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Cephalopod NeurobiologyNeuroscience Studies in Squid, Octopus and Cuttlefish$
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N. Joan Abbott, Roddy Williamson, and Linda Maddock

Print publication date: 1995

Print ISBN-13: 9780198547907

Published to Oxford Scholarship Online: March 2012

DOI: 10.1093/acprof:oso/9780198547907.001.0001

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Multiple matrices in the memory system of Octopus

Multiple matrices in the memory system of Octopus

Chapter:
(p.431) 26 Multiple matrices in the memory system of Octopus
Source:
Cephalopod Neurobiology
Author(s):

J. Z. Young

Publisher:
Oxford University Press
DOI:10.1093/acprof:oso/9780198547907.003.0298

This chapter describes the multiple matrices in the memory system of octopus. The capacity to set up and hold the memory is distributed among many distinct matrices. This distribution implies that each area contributes a part of the whole and the record is also distributed within each part. The results of removing individual lobes or parts of them in an octopus have shown that the memory is indeed distributed in this way. Each matrix of the sequence plays a different part in the whole process but none is uniquely essential. Such a system provides the characteristics that are necessary for a useful memory. It allows for fault tolerance, generalization, and completion; that is, recognition of situations in spite of their variations. Organization of numerous channels into a series of matrices is a method of achieving those results given the properties of nervous tissues. The systems in Octopus for visual and touch learning are distinct but have some overlap. In the visual system the impulses from groups of retinal receptors are passed through the optic lobes and then a series of four further matrices of intersecting axons. With appropriate synaptic changes these form associations between conjunctions of signals of visual events and their consequences, producing attack or retreat. The touch memory consists primarily of four matrices, but the tactile impulses from the arms also have access to the visual centers so that no less than eight centers are involved. Injury to any of them reduces the accuracy of learned discriminations of rough and smooth objects.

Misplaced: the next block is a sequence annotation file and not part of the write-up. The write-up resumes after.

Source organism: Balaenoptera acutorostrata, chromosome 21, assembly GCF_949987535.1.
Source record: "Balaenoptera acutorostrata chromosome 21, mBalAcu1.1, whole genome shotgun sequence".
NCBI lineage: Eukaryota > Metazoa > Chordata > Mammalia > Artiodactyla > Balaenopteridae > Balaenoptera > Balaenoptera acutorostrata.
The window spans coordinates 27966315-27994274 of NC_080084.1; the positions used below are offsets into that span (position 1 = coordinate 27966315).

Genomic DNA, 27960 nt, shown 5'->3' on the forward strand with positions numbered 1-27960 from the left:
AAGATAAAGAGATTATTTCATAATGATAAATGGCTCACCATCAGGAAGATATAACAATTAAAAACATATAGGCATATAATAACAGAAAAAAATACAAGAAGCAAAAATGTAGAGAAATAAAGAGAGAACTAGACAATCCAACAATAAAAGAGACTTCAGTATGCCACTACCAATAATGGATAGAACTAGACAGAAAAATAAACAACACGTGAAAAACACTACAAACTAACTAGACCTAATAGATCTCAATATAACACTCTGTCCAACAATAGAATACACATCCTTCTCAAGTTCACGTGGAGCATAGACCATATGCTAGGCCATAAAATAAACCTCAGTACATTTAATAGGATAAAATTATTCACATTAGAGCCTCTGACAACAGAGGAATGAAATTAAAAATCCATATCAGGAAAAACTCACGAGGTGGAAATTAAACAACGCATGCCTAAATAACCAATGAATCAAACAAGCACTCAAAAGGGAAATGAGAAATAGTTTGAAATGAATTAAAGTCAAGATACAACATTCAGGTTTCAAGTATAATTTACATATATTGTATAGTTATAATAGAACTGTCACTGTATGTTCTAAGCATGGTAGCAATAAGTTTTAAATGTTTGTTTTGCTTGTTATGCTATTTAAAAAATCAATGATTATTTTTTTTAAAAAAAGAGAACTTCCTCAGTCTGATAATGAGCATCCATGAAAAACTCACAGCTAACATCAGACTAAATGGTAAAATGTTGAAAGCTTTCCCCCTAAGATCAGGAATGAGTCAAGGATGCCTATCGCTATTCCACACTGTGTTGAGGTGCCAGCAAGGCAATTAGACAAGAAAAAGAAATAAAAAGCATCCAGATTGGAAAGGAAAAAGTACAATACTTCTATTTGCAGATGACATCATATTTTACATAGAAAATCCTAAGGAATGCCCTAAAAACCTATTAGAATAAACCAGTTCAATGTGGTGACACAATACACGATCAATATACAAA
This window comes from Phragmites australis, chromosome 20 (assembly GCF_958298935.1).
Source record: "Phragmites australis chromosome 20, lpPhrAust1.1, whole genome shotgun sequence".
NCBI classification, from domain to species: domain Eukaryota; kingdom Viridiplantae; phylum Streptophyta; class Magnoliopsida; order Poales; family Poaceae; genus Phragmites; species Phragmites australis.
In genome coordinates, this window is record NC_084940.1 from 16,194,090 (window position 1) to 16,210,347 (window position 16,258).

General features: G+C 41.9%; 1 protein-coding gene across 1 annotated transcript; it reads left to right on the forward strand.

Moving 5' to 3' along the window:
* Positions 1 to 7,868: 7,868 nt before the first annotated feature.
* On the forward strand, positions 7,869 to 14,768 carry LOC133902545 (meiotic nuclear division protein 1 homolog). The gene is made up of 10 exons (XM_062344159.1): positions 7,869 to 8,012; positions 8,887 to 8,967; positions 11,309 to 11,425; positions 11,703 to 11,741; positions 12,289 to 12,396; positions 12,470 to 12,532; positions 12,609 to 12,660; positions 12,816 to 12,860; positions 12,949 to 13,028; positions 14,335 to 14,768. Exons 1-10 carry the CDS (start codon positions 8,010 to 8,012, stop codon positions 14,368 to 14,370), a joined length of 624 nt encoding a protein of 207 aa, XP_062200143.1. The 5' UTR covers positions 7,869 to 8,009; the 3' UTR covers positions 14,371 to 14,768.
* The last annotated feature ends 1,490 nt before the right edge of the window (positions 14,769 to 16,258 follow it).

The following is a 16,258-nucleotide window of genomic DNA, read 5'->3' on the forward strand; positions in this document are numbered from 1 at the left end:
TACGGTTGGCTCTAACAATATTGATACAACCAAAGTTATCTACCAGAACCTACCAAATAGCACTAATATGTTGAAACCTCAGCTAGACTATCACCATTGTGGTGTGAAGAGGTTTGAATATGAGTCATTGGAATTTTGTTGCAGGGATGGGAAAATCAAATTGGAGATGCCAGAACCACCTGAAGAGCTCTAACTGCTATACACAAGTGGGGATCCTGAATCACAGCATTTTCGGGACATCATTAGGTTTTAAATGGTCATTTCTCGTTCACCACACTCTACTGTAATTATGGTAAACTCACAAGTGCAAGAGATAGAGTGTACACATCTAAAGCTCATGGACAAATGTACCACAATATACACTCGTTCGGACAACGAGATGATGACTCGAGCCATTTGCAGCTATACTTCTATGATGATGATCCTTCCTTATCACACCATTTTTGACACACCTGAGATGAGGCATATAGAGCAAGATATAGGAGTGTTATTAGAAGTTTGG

Keywords:   Octopus, central nervous system, matrix, memory system, retinal receptors, optic lobes

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